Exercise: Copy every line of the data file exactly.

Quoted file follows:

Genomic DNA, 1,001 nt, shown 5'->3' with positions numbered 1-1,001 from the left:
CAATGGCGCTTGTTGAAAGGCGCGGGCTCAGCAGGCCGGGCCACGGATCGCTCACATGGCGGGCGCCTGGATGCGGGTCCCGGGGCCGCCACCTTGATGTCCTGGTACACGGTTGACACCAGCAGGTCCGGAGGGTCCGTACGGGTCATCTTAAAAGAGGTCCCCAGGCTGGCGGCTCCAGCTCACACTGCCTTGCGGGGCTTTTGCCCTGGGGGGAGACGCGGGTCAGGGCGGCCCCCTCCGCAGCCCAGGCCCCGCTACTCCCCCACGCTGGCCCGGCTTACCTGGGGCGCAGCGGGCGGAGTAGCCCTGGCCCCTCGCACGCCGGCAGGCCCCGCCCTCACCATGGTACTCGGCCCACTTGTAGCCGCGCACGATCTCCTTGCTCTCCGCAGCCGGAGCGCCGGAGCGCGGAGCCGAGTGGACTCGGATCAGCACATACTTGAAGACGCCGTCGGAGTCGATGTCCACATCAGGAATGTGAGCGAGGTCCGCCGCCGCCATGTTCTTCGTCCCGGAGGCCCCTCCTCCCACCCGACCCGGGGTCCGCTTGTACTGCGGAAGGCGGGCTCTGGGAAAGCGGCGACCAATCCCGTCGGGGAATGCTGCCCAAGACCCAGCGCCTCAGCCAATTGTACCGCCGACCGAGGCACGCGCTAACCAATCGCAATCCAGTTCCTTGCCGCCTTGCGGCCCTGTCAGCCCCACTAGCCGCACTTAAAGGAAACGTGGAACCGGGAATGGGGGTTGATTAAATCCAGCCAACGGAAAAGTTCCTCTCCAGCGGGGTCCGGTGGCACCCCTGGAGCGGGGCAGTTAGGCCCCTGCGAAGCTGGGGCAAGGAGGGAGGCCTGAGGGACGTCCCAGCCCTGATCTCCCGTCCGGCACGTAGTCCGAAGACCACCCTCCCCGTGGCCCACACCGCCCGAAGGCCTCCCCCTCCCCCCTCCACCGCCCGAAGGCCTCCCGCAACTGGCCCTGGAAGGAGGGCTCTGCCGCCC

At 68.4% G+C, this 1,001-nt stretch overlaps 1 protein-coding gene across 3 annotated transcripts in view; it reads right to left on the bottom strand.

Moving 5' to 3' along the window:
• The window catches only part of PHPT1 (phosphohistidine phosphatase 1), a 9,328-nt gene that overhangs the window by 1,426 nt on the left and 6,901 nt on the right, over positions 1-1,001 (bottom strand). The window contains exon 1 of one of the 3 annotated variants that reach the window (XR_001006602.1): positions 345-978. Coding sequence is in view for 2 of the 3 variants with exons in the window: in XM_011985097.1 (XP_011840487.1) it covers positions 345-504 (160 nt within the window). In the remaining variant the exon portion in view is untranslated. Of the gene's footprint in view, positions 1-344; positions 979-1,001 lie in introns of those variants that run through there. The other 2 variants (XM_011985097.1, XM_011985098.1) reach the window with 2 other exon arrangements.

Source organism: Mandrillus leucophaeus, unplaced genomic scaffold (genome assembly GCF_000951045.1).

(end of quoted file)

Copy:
Genomic DNA, 1,001 nt, shown 5'->3' with positions numbered 1-1,001 from the left:
CAATGGCGCTTGTTGAAAGGCGCGGGCTCAGCAGGCCGGGCCACGGATCGCTCACATGGCGGGCGCCTGGATGCGGGTCCCGGGGCCGCCACCTTGATGTCCTGGTACACGGTTGACACCAGCAGGTCCGGAGGGTCCGTACGGGTCATCTTAAAAGAGGTCCCCAGGCTGGCGGCTCCAGCTCACACTGCCTTGCGGGGCTTTTGCCCTGGGGGGAGACGCGGGTCAGGGCGGCCCCCTCCGCAGCCCAGGCCCCGCTACTCCCCCACGCTGGCCCGGCTTACCTGGGGCGCAGCGGGCGGAGTAGCCCTGGCCCCTCGCACGCCGGCAGGCCCCGCCCTCACCATGGTACTCGGCCCACTTGTAGCCGCGCACGATCTCCTTGCTCTCCGCAGCCGGAGCGCCGGAGCGCGGAGCCGAGTGGACTCGGATCAGCACATACTTGAAGACGCCGTCGGAGTCGATGTCCACATCAGGAATGTGAGCGAGGTCCGCCGCCGCCATGTTCTTCGTCCCGGAGGCCCCTCCTCCCACCCGACCCGGGGTCCGCTTGTACTGCGGAAGGCGGGCTCTGGGAAAGCGGCGACCAATCCCGTCGGGGAATGCTGCCCAAGACCCAGCGCCTCAGCCAATTGTACCGCCGACCGAGGCACGCGCTAACCAATCGCAATCCAGTTCCTTGCCGCCTTGCGGCCCTGTCAGCCCCACTAGCCGCACTTAAAGGAAACGTGGAACCGGGAATGGGGGTTGATTAAATCCAGCCAACGGAAAAGTTCCTCTCCAGCGGGGTCCGGTGGCACCCCTGGAGCGGGGCAGTTAGGCCCCTGCGAAGCTGGGGCAAGGAGGGAGGCCTGAGGGACGTCCCAGCCCTGATCTCCCGTCCGGCACGTAGTCCGAAGACCACCCTCCCCGTGGCCCACACCGCCCGAAGGCCTCCCCCTCCCCCCTCCACCGCCCGAAGGCCTCCCGCAACTGGCCCTGGAAGGAGGGCTCTGCCGCCC

At 68.4% G+C, this 1,001-nt stretch overlaps 1 protein-coding gene across 3 annotated transcripts in view; it reads right to left on the bottom strand.

Moving 5' to 3' along the window:
• The window catches only part of PHPT1 (phosphohistidine phosphatase 1), a 9,328-nt gene that overhangs the window by 1,426 nt on the left and 6,901 nt on the right, over positions 1-1,001 (bottom strand). The window contains exon 1 of one of the 3 annotated variants that reach the window (XR_001006602.1): positions 345-978. Coding sequence is in view for 2 of the 3 variants with exons in the window: in XM_011985097.1 (XP_011840487.1) it covers positions 345-504 (160 nt within the window). In the remaining variant the exon portion in view is untranslated. Of the gene's footprint in view, positions 1-344; positions 979-1,001 lie in introns of those variants that run through there. The other 2 variants (XM_011985097.1, XM_011985098.1) reach the window with 2 other exon arrangements.

Source organism: Mandrillus leucophaeus, unplaced genomic scaffold (genome assembly GCF_000951045.1).